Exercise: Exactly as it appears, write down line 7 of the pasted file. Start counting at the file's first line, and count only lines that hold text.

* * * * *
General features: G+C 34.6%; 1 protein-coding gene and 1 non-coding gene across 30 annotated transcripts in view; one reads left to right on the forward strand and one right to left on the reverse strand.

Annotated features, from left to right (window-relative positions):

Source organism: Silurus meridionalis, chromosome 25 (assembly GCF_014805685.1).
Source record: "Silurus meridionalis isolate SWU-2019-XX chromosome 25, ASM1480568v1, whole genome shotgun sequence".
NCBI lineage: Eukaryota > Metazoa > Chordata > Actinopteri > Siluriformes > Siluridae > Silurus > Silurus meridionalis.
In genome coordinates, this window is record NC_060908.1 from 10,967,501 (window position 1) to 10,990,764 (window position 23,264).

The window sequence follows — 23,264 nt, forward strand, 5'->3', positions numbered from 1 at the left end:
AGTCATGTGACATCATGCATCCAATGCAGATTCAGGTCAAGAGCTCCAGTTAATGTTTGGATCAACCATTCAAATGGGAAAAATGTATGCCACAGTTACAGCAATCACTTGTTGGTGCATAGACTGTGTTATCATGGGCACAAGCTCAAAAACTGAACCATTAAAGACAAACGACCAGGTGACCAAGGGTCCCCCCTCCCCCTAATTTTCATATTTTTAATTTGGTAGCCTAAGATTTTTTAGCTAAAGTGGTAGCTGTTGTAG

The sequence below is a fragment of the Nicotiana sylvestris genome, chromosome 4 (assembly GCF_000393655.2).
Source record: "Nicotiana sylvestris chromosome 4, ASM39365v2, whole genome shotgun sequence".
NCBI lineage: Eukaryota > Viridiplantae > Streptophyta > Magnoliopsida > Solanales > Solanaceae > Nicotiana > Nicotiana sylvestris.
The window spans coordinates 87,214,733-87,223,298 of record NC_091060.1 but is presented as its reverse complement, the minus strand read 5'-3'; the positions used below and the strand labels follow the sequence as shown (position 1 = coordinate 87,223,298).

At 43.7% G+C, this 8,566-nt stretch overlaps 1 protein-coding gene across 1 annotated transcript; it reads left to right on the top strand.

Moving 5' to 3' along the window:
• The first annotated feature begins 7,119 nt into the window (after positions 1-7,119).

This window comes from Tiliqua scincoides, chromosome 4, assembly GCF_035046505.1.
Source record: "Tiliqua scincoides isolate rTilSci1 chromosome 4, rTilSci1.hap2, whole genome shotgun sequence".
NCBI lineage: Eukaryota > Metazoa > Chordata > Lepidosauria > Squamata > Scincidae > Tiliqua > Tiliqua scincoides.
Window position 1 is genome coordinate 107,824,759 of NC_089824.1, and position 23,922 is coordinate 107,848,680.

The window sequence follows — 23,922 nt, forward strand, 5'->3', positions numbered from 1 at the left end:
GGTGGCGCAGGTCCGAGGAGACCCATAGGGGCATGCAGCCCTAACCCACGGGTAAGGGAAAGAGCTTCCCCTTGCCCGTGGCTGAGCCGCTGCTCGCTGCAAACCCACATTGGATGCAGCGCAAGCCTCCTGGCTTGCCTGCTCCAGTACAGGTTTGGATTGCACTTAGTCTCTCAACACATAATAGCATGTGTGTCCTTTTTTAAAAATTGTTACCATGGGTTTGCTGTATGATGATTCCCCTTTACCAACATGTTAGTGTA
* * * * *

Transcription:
The window sequence follows — 23,264 nt, forward strand, 5'->3', positions numbered from 1 at the left end: